Friday, October 30, 2015

Timothy Nelson - Music for the Brothers Quay Documentary - "Through the Weeping Glass: On the Consolations of Life Everlasting (Limbos & Afterbreezes in the Mütter Museum)" - Mütter Muszea, Atelier Koninck & Pro Bono Films 2012

Twin brothers Stephen and Timothy Quay have been ('two') of my favorite filmmakers/artists/directors for many years now. I am a huge fan of surrealist stop-motion animation and puppetry, especially from Eastern Europe-the Czechs in particular have always had a special preoccupation with surrealism, and many of the best surrealist and experimental filmmakers have come from the Bohemian land of King Rudolf II. The Brothers Quay have always collaborated with the most interesting one-of-a-kind composers, the best example being Leszek Jankowski whom the Quays had a long creative partnership with. Jankowski composed music for most of their short films and a couple full length features as well. The music for their fascinating documentary-short (31 min) was written by Timothy Nelson, a composer, sound designer, and multi-instrumentalist whose music powerfully adds to the film's visual strength. I knew nothing about him prior to the film. The music is oft abstract,  gloomy, other-worldy, beautiful, and in general hard to pigeonhole. It works wonderfully within the fascinating, macabre setting of the Mütter Museum.

Dvd cover of the Quay's film. 

Timothy Nelson's soundtrack is included on the dvd as mp3s so I finally plopped them on my HD.

"Through the Weeping Glass: On the Consolations of Life Everlasting (Limbos & Afterbreezes in the Mütter Museum)" is specifically a documentary on the collections of books, instruments, and medical anomalies at The College of Physicians of Philadelphia and the Mütter Museum. It’s a ghoulish, educational and intriguing collection.  This short film, commissioned by the College, is the first made by the internationally recognized and brilliant Quay Brothers here in the United States. The coupling of the Quay Brothers' vision with the collections of the Mütter Museum and the College's Historical Medical Library has produced a riveting experience of contemplative set pieces in which the Quays find poetry in the ill-fated, true-life stories of the "ossified man" Harry Eastlack, and famed Siamese twins Chang and Eng Bunker among many others. The resonant voice-over is performed superbly by Derek Jacobi.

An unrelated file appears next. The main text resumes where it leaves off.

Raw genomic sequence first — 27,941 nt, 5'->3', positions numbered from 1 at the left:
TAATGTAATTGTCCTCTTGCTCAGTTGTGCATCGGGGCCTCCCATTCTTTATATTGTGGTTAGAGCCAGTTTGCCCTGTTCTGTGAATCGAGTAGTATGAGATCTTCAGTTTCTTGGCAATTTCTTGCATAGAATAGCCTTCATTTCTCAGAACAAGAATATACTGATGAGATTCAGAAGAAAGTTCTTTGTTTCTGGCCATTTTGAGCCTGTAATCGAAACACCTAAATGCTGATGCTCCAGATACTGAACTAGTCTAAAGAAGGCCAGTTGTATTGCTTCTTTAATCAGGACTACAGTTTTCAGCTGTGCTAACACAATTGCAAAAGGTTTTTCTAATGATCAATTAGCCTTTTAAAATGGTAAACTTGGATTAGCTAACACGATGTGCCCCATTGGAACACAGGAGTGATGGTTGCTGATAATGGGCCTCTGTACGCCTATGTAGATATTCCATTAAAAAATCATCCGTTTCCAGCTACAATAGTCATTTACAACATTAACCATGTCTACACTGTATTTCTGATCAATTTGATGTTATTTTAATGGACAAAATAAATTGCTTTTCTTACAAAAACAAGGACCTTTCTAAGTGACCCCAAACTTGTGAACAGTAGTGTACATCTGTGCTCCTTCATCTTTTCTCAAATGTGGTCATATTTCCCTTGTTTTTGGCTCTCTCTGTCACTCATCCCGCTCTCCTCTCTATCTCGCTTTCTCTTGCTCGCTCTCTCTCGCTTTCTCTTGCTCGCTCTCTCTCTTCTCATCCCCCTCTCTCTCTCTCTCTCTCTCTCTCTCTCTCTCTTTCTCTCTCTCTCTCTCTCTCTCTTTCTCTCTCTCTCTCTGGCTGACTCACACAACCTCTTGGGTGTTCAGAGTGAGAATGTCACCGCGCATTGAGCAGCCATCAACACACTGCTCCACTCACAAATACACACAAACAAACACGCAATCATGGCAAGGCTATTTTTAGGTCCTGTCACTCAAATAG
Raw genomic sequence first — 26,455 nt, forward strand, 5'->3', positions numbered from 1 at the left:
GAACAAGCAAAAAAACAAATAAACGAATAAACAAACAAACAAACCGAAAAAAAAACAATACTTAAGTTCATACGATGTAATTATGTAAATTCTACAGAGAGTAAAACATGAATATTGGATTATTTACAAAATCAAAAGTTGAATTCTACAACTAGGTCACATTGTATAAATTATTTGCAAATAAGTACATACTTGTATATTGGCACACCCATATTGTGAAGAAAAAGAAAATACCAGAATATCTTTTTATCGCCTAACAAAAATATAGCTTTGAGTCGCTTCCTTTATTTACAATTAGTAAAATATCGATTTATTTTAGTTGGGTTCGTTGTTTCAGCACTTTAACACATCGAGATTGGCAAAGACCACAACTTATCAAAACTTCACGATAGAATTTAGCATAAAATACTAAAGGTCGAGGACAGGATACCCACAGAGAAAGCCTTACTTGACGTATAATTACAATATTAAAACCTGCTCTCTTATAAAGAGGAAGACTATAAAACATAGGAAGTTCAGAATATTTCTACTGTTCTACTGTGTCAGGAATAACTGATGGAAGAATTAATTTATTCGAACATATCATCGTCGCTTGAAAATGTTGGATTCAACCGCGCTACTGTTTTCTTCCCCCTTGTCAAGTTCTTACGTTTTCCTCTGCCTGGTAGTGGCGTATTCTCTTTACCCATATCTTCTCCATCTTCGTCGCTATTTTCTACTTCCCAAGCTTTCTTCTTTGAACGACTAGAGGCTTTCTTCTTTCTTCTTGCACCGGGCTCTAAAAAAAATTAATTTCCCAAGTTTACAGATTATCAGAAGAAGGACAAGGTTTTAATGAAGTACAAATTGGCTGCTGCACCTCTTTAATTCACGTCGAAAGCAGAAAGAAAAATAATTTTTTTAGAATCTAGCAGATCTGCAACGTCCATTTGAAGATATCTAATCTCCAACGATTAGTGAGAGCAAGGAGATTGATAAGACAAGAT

Composer Timothy Nelson

The "Viennese eye phantom"

Above is the skeleton of Harry Eastlack, a young man who died from the rare disease Fibrodysplasia Ossificants Progressiva, where cartilage in the bones ossifies, causing a "second skeleton" to grow.

Scene which explores a rare, very old anatomical "pop up" book

Skull from the Hyrtl collection

The actual plaster cast made shortly after the death of the Bunker Brothers
Part of the Viennese anatomist Joseph Hyrtl skull collection
The Brothers Quay during filming at the Mütter

Rather creepy device known as the perforator. This was used to save the mother's life in 'emergencies' by taking another

This is actually a tumor

And no this post has nothing to do with it being Halloween here in the States tomorrow! To be serious, I am fascinated with all kinds of dark subjects, and medical anomalies are extraordinarily interesting. One cannot begin to fathom however these kind of existences. The museum has 1000s of examples of all kind, including the strangest objects ever swallowed, and a (human) colon in a display case that's about 3 feet long. The Quays tell the stories of those unspeakably afflicted with great dignity.

The composer's own site says that "Nelson's film music has been compared to that of Zdeněk Liška, Alan Splet, Ennio Morricone, Krzysztof Komeda and Toru Takemitsu. I urge all of you to be adventurous and check it out (and the documentary as well!). I think anyone missing more traditional, or lyrical music here will well enjoy the brief last track, "Orchids"..

Enjoy ye adventurers


DarkS said...

I have been wanting to see this badly, I actually missed the installment at the mutter, as well as the Quays retrospective last year at MoMa in NY. Thanks for the rare tunes!

Tzadik said...

Hi there DarkS, thank you for commenting. I too missed the retrospective at the MoMa in NYC, and in my case I had NO excuse for missing it; it ran for a good amount of time. I regret this more than I can say.
I have never been to the Mütter Musuem before but it's a must-visit spot for me, so some day.....

Happy you like the music. There are a few (brief) sections where the visuals would help, such as a 10 second spot where the actual sounds of drawers opening and closing can be heard (it's the cases kept in drawers from "the collection of swallowed objects").


Anonymous said...

Most unusual post for the music blog! :) You are a connoisseur of the macabre, aren't you? LOL


Tzadik said...

Piterets, there is no end to my gloominess. I think I am actually the reincarnation of John Dowland ;-)

Did you give the music a try btw?


Anonymous said...

Interesting music, thanks!

Vanusian said...

thank you for your shares, love the blog, it has introduced me to some fantastic modern music and composers. am keen to give this one a spin especially